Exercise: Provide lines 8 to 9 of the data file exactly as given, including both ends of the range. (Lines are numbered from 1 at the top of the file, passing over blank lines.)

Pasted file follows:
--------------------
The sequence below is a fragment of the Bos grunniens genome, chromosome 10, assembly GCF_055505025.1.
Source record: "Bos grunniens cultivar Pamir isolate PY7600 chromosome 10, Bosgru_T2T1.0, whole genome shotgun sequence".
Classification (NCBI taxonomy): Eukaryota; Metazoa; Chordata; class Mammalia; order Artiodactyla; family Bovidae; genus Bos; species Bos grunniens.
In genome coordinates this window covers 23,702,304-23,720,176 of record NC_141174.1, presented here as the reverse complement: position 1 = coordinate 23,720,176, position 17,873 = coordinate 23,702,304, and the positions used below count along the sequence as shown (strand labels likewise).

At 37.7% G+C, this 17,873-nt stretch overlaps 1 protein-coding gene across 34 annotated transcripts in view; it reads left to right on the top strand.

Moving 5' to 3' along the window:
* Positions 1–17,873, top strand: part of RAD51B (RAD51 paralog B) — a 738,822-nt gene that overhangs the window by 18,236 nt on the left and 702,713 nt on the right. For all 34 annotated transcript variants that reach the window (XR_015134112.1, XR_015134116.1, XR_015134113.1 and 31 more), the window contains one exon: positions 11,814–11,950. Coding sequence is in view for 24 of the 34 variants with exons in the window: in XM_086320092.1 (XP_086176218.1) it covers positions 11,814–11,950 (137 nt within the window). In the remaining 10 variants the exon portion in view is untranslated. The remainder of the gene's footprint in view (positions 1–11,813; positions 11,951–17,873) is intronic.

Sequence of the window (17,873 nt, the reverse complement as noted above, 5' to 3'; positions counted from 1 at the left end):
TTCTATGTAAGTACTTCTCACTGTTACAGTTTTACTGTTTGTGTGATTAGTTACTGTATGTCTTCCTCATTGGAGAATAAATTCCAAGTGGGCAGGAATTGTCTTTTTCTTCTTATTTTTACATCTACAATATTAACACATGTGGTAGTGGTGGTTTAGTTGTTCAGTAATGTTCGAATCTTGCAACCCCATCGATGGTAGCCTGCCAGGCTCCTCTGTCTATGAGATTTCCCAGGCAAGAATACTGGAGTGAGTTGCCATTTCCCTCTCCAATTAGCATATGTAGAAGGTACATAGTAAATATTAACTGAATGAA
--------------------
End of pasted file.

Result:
Sequence of the window (17,873 nt, the reverse complement as noted above, 5' to 3'; positions counted from 1 at the left end):
TTCTATGTAAGTACTTCTCACTGTTACAGTTTTACTGTTTGTGTGATTAGTTACTGTATGTCTTCCTCATTGGAGAATAAATTCCAAGTGGGCAGGAATTGTCTTTTTCTTCTTATTTTTACATCTACAATATTAACACATGTGGTAGTGGTGGTTTAGTTGTTCAGTAATGTTCGAATCTTGCAACCCCATCGATGGTAGCCTGCCAGGCTCCTCTGTCTATGAGATTTCCCAGGCAAGAATACTGGAGTGAGTTGCCATTTCCCTCTCCAATTAGCATATGTAGAAGGTACATAGTAAATATTAACTGAATGAA